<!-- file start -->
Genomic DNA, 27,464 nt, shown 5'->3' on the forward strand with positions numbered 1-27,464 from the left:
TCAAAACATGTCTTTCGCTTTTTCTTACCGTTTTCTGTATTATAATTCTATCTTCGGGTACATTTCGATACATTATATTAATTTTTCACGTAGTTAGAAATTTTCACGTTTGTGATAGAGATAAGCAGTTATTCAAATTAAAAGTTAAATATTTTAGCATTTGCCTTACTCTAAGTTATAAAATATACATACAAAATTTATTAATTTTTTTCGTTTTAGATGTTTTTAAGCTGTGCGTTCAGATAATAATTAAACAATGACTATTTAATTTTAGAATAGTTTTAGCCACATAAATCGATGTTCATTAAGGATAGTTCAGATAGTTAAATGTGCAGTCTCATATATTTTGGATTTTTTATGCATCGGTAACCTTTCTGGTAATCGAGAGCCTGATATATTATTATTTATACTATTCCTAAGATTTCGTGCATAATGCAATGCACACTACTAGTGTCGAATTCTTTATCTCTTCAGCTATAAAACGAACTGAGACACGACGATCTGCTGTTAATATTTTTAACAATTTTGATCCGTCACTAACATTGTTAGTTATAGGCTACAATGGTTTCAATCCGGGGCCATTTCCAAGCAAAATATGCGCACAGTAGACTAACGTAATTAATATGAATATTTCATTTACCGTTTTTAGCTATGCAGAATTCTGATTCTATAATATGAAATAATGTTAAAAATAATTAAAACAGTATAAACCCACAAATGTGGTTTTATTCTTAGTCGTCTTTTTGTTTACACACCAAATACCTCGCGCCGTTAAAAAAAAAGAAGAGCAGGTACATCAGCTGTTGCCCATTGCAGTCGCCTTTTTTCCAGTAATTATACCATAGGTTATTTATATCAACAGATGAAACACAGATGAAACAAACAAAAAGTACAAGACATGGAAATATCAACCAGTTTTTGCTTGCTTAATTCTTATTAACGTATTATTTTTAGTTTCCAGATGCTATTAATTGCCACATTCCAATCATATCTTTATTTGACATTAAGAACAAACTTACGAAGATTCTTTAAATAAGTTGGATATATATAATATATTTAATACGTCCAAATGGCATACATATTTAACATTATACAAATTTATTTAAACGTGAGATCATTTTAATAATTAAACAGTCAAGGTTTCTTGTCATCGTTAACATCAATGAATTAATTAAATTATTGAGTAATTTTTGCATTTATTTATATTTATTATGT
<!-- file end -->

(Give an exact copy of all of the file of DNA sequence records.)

Genomic DNA, 27,464 nt, shown 5'->3' on the forward strand with positions numbered 1-27,464 from the left:
TCAAAACATGTCTTTCGCTTTTTCTTACCGTTTTCTGTATTATAATTCTATCTTCGGGTACATTTCGATACATTATATTAATTTTTCACGTAGTTAGAAATTTTCACGTTTGTGATAGAGATAAGCAGTTATTCAAATTAAAAGTTAAATATTTTAGCATTTGCCTTACTCTAAGTTATAAAATATACATACAAAATTTATTAATTTTTTTCGTTTTAGATGTTTTTAAGCTGTGCGTTCAGATAATAATTAAACAATGACTATTTAATTTTAGAATAGTTTTAGCCACATAAATCGATGTTCATTAAGGATAGTTCAGATAGTTAAATGTGCAGTCTCATATATTTTGGATTTTTTATGCATCGGTAACCTTTCTGGTAATCGAGAGCCTGATATATTATTATTTATACTATTCCTAAGATTTCGTGCATAATGCAATGCACACTACTAGTGTCGAATTCTTTATCTCTTCAGCTATAAAACGAACTGAGACACGACGATCTGCTGTTAATATTTTTAACAATTTTGATCCGTCACTAACATTGTTAGTTATAGGCTACAATGGTTTCAATCCGGGGCCATTTCCAAGCAAAATATGCGCACAGTAGACTAACGTAATTAATATGAATATTTCATTTACCGTTTTTAGCTATGCAGAATTCTGATTCTATAATATGAAATAATGTTAAAAATAATTAAAACAGTATAAACCCACAAATGTGGTTTTATTCTTAGTCGTCTTTTTGTTTACACACCAAATACCTCGCGCCGTTAAAAAAAAAGAAGAGCAGGTACATCAGCTGTTGCCCATTGCAGTCGCCTTTTTTCCAGTAATTATACCATAGGTTATTTATATCAACAGATGAAACACAGATGAAACAAACAAAAAGTACAAGACATGGAAATATCAACCAGTTTTTGCTTGCTTAATTCTTATTAACGTATTATTTTTAGTTTCCAGATGCTATTAATTGCCACATTCCAATCATATCTTTATTTGACATTAAGAACAAACTTACGAAGATTCTTTAAATAAGTTGGATATATATAATATATTTAATACGTCCAAATGGCATACATATTTAACATTATACAAATTTATTTAAACGTGAGATCATTTTAATAATTAAACAGTCAAGGTTTCTTGTCATCGTTAACATCAATGAATTAATTAAATTATTGAGTAATTTTTGCATTTATTTATATTTATTATGT